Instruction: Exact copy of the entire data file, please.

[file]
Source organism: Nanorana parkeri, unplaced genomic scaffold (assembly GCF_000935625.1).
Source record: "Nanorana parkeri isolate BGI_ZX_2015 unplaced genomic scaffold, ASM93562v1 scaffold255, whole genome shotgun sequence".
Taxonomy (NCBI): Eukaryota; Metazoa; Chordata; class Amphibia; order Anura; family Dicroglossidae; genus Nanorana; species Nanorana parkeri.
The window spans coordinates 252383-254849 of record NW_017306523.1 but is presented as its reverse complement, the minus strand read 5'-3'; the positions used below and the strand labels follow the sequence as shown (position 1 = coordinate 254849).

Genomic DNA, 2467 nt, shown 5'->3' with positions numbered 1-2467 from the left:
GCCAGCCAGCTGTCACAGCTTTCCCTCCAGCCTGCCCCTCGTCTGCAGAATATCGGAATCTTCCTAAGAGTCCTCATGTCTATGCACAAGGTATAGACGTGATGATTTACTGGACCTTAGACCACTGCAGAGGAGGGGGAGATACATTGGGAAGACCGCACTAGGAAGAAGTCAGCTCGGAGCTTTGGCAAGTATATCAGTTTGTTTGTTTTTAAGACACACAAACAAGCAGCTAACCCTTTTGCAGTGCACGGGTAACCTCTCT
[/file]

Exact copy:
Source organism: Nanorana parkeri, unplaced genomic scaffold (assembly GCF_000935625.1).
Source record: "Nanorana parkeri isolate BGI_ZX_2015 unplaced genomic scaffold, ASM93562v1 scaffold255, whole genome shotgun sequence".
Taxonomy (NCBI): Eukaryota; Metazoa; Chordata; class Amphibia; order Anura; family Dicroglossidae; genus Nanorana; species Nanorana parkeri.
The window spans coordinates 252383-254849 of record NW_017306523.1 but is presented as its reverse complement, the minus strand read 5'-3'; the positions used below and the strand labels follow the sequence as shown (position 1 = coordinate 254849).

Genomic DNA, 2467 nt, shown 5'->3' with positions numbered 1-2467 from the left:
GCCAGCCAGCTGTCACAGCTTTCCCTCCAGCCTGCCCCTCGTCTGCAGAATATCGGAATCTTCCTAAGAGTCCTCATGTCTATGCACAAGGTATAGACGTGATGATTTACTGGACCTTAGACCACTGCAGAGGAGGGGGAGATACATTGGGAAGACCGCACTAGGAAGAAGTCAGCTCGGAGCTTTGGCAAGTATATCAGTTTGTTTGTTTTTAAGACACACAAACAAGCAGCTAACCCTTTTGCAGTGCACGGGTAACCTCTCT